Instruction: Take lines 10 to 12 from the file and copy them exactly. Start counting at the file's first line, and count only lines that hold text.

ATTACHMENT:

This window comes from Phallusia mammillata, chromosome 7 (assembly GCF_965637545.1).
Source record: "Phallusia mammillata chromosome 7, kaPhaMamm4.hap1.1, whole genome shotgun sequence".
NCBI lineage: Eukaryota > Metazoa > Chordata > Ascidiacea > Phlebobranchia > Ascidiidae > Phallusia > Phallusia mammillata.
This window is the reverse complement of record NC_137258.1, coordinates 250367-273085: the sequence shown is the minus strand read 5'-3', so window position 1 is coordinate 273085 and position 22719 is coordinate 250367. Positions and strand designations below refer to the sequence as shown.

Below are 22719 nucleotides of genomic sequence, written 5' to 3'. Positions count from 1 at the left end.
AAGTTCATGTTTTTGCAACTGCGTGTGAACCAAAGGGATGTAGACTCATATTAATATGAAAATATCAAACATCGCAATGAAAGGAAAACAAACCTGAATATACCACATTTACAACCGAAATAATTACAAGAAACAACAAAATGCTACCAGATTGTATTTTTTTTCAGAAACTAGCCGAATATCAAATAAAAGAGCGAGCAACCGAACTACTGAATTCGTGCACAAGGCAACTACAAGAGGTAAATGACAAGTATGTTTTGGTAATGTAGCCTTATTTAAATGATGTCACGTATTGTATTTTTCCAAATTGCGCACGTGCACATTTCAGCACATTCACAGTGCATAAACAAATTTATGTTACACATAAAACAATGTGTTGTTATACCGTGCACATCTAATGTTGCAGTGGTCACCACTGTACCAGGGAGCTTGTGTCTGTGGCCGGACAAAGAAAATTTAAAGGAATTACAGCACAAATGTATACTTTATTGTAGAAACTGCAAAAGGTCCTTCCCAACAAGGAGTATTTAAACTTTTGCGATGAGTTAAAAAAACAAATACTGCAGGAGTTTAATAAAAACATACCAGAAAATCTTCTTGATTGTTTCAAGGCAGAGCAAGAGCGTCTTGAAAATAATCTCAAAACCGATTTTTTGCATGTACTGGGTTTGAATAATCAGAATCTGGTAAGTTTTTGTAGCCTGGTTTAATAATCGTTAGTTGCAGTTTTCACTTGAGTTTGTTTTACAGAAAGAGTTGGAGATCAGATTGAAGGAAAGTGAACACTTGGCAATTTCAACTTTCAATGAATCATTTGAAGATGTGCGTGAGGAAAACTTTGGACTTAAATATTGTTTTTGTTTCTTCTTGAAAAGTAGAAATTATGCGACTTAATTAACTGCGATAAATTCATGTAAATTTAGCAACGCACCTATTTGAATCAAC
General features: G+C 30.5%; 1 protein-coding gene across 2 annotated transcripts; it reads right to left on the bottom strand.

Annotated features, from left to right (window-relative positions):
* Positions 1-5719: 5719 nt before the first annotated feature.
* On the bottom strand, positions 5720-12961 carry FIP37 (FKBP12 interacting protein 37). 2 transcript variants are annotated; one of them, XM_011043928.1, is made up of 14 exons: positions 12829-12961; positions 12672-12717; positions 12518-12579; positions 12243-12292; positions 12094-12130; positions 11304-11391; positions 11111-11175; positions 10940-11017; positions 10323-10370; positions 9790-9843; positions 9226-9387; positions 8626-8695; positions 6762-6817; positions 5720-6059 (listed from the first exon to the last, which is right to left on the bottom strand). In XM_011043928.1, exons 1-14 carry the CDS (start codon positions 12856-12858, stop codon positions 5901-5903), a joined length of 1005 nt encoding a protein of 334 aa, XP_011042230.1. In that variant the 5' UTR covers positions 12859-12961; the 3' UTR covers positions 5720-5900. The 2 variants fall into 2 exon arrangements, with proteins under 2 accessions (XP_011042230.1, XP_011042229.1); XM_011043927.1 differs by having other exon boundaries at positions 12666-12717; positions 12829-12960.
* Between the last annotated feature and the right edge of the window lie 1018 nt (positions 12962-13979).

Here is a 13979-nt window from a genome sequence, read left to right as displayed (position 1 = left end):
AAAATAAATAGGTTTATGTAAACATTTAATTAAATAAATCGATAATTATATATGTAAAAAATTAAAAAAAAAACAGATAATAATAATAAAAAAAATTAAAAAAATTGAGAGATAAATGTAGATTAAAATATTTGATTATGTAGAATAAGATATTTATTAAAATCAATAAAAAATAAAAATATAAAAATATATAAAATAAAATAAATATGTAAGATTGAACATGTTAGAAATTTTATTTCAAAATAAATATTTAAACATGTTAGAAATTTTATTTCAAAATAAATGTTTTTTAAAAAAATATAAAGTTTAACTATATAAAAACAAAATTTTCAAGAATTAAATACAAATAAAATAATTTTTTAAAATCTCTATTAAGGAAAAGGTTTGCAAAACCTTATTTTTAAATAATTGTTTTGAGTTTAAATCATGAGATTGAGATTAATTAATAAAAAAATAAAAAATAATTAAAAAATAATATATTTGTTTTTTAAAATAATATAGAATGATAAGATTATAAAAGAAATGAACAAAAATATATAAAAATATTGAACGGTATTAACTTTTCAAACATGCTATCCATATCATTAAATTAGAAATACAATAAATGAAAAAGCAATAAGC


* On the bottom strand, positions 5720-12961 carry FIP37 (FKBP12 interacting protein 37). 2 transcript variants are annotated; one of them, XM_011043928.1, is made up of 14 exons: positions 12829-12961; positions 12672-12717; positions 12518-12579; positions 12243-12292; positions 12094-12130; positions 11304-11391; positions 11111-11175; positions 10940-11017; positions 10323-10370; positions 9790-9843; positions 9226-9387; positions 8626-8695; positions 6762-6817; positions 5720-6059 (listed from the first exon to the last, which is right to left on the bottom strand). In XM_011043928.1, exons 1-14 carry the CDS (start codon positions 12856-12858, stop codon positions 5901-5903), a joined length of 1005 nt encoding a protein of 334 aa, XP_011042230.1. In that variant the 5' UTR covers positions 12859-12961; the 3' UTR covers positions 5720-5900. The 2 variants fall into 2 exon arrangements, with proteins under 2 accessions (XP_011042230.1, XP_011042229.1); XM_011043927.1 differs by having other exon boundaries at positions 12666-12717; positions 12829-12960.
* Between the last annotated feature and the right edge of the window lie 1018 nt (positions 12962-13979).

Here is a 13979-nt window from a genome sequence, read left to right as displayed (position 1 = left end):